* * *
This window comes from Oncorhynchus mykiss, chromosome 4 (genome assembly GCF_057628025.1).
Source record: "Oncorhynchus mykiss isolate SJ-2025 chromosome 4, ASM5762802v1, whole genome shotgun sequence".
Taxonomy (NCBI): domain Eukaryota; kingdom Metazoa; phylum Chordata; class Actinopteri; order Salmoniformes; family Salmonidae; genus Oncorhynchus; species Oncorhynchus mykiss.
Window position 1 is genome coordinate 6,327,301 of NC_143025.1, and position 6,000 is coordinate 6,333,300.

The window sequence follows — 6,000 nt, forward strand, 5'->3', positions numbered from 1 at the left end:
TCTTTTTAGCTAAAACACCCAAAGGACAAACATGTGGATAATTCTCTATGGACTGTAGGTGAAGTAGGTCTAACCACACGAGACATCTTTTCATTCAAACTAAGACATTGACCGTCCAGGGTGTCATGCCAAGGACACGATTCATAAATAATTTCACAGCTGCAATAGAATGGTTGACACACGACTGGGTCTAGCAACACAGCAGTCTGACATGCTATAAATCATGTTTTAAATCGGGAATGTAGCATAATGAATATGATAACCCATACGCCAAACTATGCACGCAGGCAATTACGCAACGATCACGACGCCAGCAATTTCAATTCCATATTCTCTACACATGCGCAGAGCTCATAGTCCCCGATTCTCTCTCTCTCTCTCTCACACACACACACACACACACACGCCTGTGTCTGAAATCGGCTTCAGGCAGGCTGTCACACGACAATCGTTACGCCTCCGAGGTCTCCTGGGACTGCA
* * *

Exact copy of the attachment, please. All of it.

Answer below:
This window comes from Oncorhynchus mykiss, chromosome 4 (genome assembly GCF_057628025.1).
Source record: "Oncorhynchus mykiss isolate SJ-2025 chromosome 4, ASM5762802v1, whole genome shotgun sequence".
Taxonomy (NCBI): domain Eukaryota; kingdom Metazoa; phylum Chordata; class Actinopteri; order Salmoniformes; family Salmonidae; genus Oncorhynchus; species Oncorhynchus mykiss.
Window position 1 is genome coordinate 6,327,301 of NC_143025.1, and position 6,000 is coordinate 6,333,300.

The window sequence follows — 6,000 nt, forward strand, 5'->3', positions numbered from 1 at the left end:
TCTTTTTAGCTAAAACACCCAAAGGACAAACATGTGGATAATTCTCTATGGACTGTAGGTGAAGTAGGTCTAACCACACGAGACATCTTTTCATTCAAACTAAGACATTGACCGTCCAGGGTGTCATGCCAAGGACACGATTCATAAATAATTTCACAGCTGCAATAGAATGGTTGACACACGACTGGGTCTAGCAACACAGCAGTCTGACATGCTATAAATCATGTTTTAAATCGGGAATGTAGCATAATGAATATGATAACCCATACGCCAAACTATGCACGCAGGCAATTACGCAACGATCACGACGCCAGCAATTTCAATTCCATATTCTCTACACATGCGCAGAGCTCATAGTCCCCGATTCTCTCTCTCTCTCTCTCACACACACACACACACACACACGCCTGTGTCTGAAATCGGCTTCAGGCAGGCTGTCACACGACAATCGTTACGCCTCCGAGGTCTCCTGGGACTGCA